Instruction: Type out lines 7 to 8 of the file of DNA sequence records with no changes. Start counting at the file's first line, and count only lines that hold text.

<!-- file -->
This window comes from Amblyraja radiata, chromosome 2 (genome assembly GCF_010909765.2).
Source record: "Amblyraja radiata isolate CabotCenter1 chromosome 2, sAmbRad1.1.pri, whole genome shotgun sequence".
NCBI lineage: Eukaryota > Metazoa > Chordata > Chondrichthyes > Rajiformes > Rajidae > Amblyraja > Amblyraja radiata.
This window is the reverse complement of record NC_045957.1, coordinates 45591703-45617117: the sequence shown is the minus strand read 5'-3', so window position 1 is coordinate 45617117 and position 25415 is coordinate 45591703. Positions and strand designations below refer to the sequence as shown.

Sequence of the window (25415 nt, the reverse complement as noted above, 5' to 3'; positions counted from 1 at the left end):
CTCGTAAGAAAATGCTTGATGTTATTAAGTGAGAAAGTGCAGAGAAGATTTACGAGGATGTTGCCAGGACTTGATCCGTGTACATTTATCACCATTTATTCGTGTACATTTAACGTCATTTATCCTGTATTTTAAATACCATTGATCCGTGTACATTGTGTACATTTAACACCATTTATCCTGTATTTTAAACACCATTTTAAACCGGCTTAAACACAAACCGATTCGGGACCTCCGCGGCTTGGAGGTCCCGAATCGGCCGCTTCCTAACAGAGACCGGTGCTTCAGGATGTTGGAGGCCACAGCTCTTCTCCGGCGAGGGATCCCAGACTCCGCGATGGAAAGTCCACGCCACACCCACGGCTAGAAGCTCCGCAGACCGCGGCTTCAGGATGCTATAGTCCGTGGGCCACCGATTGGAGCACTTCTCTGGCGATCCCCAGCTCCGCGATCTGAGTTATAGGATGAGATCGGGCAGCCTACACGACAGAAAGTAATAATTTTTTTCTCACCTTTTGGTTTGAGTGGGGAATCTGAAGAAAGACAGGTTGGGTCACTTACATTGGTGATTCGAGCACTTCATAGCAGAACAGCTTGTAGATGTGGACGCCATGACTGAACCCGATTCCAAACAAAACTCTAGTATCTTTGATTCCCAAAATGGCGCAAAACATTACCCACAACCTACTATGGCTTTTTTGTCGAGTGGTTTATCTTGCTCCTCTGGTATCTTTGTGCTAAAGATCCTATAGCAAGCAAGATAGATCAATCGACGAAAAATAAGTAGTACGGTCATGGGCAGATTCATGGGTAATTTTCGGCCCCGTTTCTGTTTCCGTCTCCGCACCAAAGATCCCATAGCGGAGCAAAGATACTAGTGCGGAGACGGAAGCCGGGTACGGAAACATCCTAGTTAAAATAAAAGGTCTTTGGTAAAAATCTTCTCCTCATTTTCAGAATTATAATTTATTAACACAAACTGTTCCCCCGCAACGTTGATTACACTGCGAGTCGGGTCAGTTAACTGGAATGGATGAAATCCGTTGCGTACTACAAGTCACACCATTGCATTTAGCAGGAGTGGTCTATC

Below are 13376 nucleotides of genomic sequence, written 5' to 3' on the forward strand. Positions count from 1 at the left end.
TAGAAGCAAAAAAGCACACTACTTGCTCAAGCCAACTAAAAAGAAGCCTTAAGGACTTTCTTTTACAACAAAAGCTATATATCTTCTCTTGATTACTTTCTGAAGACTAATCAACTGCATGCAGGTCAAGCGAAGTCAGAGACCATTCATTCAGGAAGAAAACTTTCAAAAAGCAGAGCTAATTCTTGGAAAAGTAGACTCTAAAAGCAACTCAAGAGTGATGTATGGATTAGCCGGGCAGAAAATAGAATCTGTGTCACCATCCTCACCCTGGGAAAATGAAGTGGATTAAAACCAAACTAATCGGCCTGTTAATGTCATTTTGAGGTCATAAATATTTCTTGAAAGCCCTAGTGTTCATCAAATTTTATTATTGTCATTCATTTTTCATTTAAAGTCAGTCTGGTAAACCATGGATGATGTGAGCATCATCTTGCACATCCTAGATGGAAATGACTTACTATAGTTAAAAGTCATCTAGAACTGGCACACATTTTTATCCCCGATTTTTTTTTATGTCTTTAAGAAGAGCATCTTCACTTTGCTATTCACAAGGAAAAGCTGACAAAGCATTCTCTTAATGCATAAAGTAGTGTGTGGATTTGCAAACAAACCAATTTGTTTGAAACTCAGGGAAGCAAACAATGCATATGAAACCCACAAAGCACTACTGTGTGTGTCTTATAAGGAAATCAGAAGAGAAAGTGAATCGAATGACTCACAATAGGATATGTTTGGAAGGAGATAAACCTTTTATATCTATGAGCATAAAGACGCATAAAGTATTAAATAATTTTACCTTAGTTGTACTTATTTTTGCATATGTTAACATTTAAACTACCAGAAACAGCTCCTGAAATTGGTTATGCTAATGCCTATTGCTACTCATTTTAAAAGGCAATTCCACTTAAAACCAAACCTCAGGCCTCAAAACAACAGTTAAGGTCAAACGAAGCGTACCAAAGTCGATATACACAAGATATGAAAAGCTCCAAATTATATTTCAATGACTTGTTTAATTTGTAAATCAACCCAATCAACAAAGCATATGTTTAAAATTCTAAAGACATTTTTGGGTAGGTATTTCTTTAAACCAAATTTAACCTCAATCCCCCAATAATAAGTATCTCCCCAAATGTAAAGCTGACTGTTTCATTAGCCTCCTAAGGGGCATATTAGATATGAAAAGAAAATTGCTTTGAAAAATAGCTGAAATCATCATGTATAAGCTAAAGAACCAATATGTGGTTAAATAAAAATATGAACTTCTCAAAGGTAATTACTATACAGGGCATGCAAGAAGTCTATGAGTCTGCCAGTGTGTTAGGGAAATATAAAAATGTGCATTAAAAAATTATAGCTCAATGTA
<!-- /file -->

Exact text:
Below are 13376 nucleotides of genomic sequence, written 5' to 3' on the forward strand. Positions count from 1 at the left end.
TAGAAGCAAAAAAGCACACTACTTGCTCAAGCCAACTAAAAAGAAGCCTTAAGGACTTTCTTTTACAACAAAAGCTATATATCTTCTCTTGATTACTTTCTGAAGACTAATCAACTGCATGCAGGTCAAGCGAAGTCAGAGACCATTCATTCAGGAAGAAAACTTTCAAAAAGCAGAGCTAATTCTTGGAAAAGTAGACTCTAAAAGCAACTCAAGAGTGATGTATGGATTAGCCGGGCAGAAAATAGAATCTGTGTCACCATCCTCACCCTGGGAAAATGAAGTGGATTAAAACCAAACTAATCGGCCTGTTAATGTCATTTTGAGGTCATAAATATTTCTTGAAAGCCCTAGTGTTCATCAAATTTTATTATTGTCATTCATTTTTCATTTAAAGTCAGTCTGGTAAACCATGGATGATGTGAGCATCATCTTGCACATCCTAGATGGAAATGACTTACTATAGTTAAAAGTCATCTAGAACTGGCACACATTTTTATCCCCGATTTTTTTTTATGTCTTTAAGAAGAGCATCTTCACTTTGCTATTCACAAGGAAAAGCTGACAAAGCATTCTCTTAATGCATAAAGTAGTGTGTGGATTTGCAAACAAACCAATTTGTTTGAAACTCAGGGAAGCAAACAATGCATATGAAACCCACAAAGCACTACTGTGTGTGTCTTATAAGGAAATCAGAAGAGAAAGTGAATCGAATGACTCACAATAGGATATGTTTGGAAGGAGATAAACCTTTTATATCTATGAGCATAAAGACGCATAAAGTATTAAATAATTTTACCTTAGTTGTACTTATTTTTGCATATGTTAACATTTAAACTACCAGAAACAGCTCCTGAAATTGGTTATGCTAATGCCTATTGCTACTCATTTTAAAAGGCAATTCCACTTAAAACCAAACCTCAGGCCTCAAAACAACAGTTAAGGTCAAACGAAGCGTACCAAAGTCGATATACACAAGATATGAAAAGCTCCAAATTATATTTCAATGACTTGTTTAATTTGTAAATCAACCCAATCAACAAAGCATATGTTTAAAATTCTAAAGACATTTTTGGGTAGGTATTTCTTTAAACCAAATTTAACCTCAATCCCCCAATAATAAGTATCTCCCCAAATGTAAAGCTGACTGTTTCATTAGCCTCCTAAGGGGCATATTAGATATGAAAAGAAAATTGCTTTGAAAAATAGCTGAAATCATCATGTATAAGCTAAAGAACCAATATGTGGTTAAATAAAAATATGAACTTCTCAAAGGTAATTACTATACAGGGCATGCAAGAAGTCTATGAGTCTGCCAGTGTGTTAGGGAAATATAAAAATGTGCATTAAAAAATTATAGCTCAATGTA